Ben’s pumpkins have sprouted. He lovingly drowns them every morning. They’re going to be hardy souls - if they survive their first few weeks of overwatering.
The raspberry patch was an overgrown mess and I spent a few good hours last month tearing out all the bushes and tilling the soil. This would have been a project better suited to the Fall, when the plants were semi-dormant, but I was a pregnant mess then, with limited digging abilities. Hopefully I haven’t totally killed our summer harvest. Robbie helped me straighten it up and then I dug some holes for a new trellis. In the rain. Welcome to Spring in Seattle!
The first trellis was only five years old but the original 4x4s had completely rotten through. After a bit of research I decided to use the dreaded treated lumber, provided that we bury the ends in concrete.
The thinking is that the chemicals in the lumber won’t be able to leach into the soil, thanks to the concrete, although there still is the issue of run-off. A number of publications argue that treated lumber is acceptable for trellis for a variety of reasons, but mostly because arsenic (the really nasty component) isn’t particularly mobile, typically only moving an inch or two beyond the wood source. I hope they’re right.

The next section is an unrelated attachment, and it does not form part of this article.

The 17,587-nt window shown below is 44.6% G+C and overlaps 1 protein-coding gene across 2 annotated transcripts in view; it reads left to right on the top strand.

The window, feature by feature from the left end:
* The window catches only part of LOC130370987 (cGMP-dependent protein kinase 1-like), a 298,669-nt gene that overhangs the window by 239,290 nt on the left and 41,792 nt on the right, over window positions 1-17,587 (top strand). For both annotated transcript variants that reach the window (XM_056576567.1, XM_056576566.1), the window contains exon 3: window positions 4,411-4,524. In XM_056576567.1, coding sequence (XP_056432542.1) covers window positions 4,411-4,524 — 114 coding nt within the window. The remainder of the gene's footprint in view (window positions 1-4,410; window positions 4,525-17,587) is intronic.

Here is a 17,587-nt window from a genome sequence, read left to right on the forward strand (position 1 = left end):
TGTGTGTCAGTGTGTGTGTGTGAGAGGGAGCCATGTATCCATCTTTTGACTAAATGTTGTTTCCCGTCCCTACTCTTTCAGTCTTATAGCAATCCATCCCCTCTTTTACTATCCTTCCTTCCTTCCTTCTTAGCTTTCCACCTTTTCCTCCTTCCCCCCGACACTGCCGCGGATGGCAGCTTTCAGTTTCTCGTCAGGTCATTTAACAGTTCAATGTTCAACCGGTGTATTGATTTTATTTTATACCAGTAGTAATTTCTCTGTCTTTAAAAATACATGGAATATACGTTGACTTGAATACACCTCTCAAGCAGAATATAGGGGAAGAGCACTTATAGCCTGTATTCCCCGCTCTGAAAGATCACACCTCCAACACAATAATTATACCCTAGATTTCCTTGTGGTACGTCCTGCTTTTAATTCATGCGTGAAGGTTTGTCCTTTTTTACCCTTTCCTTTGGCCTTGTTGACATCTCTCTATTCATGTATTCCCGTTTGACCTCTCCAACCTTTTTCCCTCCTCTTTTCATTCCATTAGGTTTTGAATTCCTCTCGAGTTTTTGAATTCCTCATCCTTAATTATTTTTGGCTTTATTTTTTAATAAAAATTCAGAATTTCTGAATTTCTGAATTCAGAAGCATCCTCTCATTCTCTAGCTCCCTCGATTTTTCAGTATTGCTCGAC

Chris and his dad poured a bit of concrete into the holes and voila! A trellis.
You can see the old trellis laying against the fence. Those posts used to be four feet tall, but were completely rotten from the ground surface down.
Our raised beds are made of non-treated wood and, although only two years old, are showing signs of significant rot. A real bummer, since treated lumber is definitely a no-no for vegetable beds.
This trellis has a improved design: it’s offset so that we can have a path along the fence, allowing the harvest to occur from both sides.
Let’s hope for a nice warm summer - the raspberries are my most favorite thing to harvest in the garden!